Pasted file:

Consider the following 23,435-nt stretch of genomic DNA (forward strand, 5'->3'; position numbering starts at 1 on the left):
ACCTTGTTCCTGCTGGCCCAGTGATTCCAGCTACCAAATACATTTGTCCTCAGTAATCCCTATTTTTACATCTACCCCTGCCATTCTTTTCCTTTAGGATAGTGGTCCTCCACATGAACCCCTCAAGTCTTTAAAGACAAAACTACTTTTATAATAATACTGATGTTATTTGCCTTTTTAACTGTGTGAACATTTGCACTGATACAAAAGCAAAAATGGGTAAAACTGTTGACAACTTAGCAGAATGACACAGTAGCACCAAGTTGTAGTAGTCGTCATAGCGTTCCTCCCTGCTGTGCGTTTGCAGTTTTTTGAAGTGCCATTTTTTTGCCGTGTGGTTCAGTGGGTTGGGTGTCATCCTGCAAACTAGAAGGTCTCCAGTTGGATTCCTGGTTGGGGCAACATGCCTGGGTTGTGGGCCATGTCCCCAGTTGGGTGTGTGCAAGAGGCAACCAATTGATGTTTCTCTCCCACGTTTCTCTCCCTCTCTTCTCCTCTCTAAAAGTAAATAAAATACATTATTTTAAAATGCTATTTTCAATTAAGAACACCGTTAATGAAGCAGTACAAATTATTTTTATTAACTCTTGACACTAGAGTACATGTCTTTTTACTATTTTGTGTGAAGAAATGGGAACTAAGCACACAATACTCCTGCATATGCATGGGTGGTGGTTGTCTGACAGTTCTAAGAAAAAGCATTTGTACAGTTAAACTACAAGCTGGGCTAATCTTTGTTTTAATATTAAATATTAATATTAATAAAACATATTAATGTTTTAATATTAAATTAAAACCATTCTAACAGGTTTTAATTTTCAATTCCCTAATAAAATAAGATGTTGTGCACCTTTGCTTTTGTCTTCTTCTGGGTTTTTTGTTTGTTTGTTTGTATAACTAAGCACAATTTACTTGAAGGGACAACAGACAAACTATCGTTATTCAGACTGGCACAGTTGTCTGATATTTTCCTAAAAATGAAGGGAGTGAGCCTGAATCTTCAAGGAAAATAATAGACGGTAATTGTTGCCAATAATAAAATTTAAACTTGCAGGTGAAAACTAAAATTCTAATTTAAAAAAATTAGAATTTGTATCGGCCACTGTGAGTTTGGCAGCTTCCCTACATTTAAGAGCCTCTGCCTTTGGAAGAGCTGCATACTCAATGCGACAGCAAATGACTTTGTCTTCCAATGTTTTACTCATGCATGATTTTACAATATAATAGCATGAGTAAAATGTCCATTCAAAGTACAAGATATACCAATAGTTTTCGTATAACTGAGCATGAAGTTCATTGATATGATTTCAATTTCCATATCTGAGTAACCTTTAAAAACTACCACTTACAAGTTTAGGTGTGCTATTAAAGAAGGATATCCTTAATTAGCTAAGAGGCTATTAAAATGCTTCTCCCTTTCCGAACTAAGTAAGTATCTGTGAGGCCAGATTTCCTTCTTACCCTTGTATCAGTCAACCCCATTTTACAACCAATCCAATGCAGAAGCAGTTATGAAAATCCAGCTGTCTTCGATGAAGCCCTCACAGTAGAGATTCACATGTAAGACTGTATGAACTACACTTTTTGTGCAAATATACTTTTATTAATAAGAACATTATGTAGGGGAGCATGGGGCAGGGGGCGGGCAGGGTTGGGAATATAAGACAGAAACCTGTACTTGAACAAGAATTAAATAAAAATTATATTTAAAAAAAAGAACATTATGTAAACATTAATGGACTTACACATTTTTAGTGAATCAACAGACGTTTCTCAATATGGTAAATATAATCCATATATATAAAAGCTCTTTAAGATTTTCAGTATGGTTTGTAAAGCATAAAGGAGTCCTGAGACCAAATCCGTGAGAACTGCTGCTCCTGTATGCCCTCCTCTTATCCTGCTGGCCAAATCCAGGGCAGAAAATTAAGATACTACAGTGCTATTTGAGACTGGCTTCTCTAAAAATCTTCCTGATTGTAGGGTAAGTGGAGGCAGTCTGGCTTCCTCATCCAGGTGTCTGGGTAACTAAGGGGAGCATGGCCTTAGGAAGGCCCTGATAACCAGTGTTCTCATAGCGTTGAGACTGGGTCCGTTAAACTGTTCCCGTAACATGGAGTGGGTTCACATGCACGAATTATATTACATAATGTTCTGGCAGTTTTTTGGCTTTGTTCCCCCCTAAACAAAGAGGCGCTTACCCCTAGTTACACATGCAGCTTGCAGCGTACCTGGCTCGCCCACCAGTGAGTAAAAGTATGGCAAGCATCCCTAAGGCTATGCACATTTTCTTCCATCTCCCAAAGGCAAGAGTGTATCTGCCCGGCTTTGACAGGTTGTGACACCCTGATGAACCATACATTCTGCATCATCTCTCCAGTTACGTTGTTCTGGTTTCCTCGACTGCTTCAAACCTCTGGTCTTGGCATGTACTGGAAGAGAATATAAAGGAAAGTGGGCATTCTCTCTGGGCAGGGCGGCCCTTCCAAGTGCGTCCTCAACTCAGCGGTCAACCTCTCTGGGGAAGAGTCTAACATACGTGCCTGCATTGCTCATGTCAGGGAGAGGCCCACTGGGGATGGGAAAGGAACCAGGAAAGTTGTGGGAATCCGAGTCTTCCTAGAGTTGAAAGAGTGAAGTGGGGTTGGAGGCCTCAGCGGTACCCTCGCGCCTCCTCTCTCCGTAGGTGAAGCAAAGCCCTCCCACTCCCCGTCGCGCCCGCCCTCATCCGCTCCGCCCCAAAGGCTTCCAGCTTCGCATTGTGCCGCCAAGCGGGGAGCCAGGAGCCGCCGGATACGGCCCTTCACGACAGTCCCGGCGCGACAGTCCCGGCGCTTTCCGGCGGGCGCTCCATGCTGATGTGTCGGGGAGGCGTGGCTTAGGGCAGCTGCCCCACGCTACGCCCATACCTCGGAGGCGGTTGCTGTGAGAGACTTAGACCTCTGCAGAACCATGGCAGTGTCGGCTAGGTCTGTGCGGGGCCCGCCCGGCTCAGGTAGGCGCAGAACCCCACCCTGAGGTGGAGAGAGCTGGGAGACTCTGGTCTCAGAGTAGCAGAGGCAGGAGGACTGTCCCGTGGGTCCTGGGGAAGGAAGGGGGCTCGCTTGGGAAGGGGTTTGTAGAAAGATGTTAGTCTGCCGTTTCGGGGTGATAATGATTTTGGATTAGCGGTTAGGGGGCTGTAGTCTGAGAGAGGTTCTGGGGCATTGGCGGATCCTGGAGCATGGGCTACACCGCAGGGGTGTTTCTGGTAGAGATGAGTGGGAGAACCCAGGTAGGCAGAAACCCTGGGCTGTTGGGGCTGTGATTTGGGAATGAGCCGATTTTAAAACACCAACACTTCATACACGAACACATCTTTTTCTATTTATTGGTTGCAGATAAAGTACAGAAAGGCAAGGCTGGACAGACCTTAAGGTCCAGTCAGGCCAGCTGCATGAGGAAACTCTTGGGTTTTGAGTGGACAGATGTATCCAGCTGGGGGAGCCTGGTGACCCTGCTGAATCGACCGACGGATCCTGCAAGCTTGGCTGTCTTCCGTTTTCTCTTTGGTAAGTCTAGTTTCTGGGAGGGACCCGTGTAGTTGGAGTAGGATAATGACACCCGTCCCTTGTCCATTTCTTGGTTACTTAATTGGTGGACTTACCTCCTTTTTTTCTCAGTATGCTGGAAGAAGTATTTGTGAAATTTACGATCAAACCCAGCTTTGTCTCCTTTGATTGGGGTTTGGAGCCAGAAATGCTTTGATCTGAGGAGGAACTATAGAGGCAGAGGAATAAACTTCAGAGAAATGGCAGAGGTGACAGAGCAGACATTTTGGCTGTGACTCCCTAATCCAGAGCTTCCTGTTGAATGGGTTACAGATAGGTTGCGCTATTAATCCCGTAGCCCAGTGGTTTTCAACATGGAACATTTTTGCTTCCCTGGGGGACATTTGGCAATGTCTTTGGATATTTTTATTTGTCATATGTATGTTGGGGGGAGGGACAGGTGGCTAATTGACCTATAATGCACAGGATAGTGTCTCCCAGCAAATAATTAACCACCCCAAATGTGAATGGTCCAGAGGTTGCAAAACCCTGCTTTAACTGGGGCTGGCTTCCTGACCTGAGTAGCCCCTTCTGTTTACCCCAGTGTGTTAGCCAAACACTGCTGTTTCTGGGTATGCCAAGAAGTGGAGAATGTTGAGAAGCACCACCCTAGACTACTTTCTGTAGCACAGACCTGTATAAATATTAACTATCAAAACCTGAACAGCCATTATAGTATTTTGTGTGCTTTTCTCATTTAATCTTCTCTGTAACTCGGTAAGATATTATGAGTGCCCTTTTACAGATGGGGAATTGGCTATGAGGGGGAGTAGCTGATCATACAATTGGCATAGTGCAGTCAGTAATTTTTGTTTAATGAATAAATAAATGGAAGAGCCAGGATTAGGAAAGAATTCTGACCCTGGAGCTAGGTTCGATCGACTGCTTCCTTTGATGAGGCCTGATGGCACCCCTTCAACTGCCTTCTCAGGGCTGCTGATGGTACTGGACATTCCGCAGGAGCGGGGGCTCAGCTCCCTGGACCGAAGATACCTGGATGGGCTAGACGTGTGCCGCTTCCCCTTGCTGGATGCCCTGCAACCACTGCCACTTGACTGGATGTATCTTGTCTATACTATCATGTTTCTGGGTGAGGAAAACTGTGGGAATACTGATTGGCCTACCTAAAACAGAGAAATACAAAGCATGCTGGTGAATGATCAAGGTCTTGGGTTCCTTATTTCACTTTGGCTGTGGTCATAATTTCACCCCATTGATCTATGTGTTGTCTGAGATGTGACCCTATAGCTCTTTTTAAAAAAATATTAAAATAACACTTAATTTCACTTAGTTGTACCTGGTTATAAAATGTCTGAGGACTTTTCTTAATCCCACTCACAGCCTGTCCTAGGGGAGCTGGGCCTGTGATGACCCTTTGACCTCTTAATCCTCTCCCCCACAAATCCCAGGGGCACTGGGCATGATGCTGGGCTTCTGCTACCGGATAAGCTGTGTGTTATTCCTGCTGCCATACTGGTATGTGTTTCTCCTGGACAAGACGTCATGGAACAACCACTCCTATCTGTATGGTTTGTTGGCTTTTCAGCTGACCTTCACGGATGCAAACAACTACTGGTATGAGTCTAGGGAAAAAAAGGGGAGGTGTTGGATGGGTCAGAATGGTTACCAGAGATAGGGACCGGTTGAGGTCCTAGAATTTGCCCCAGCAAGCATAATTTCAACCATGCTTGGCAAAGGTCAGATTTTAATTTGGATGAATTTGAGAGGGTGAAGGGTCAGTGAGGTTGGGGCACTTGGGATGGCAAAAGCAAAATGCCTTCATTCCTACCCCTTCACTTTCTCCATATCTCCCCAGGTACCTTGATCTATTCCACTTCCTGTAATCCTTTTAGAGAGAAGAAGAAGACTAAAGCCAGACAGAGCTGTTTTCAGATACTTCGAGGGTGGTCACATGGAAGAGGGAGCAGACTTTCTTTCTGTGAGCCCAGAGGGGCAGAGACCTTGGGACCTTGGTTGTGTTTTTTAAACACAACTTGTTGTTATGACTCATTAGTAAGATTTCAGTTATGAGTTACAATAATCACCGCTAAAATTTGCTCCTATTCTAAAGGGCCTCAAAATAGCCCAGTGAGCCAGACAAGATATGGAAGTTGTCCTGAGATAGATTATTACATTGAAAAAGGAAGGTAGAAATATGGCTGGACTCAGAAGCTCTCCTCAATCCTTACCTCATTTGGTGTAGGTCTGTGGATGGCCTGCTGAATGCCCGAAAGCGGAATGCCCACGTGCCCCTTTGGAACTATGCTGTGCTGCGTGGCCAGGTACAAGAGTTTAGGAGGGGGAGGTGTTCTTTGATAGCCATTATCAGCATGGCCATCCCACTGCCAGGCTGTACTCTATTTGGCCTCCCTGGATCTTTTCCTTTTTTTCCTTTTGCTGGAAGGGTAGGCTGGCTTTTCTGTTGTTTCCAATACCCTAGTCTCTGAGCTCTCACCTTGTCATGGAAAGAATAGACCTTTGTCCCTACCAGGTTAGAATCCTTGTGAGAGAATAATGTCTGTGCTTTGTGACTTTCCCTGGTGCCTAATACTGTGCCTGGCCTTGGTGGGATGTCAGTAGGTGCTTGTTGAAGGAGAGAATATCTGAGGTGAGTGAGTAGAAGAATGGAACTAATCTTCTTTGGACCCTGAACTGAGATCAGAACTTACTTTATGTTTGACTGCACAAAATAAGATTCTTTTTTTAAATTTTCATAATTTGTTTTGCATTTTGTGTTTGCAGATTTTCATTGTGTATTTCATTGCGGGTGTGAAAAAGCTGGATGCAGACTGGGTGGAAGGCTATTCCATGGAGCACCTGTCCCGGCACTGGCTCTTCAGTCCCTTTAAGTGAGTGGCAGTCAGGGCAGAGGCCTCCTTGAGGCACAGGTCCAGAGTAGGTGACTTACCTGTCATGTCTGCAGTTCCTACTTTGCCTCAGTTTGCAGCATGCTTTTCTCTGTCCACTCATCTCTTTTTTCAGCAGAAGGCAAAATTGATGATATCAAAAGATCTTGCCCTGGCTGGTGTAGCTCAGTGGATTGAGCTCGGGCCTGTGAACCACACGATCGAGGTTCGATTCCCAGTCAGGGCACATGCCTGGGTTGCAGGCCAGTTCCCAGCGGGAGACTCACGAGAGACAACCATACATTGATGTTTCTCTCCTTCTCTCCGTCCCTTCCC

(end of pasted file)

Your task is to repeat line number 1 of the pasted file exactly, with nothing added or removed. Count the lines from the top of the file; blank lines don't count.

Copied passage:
Consider the following 23,435-nt stretch of genomic DNA (forward strand, 5'->3'; position numbering starts at 1 on the left):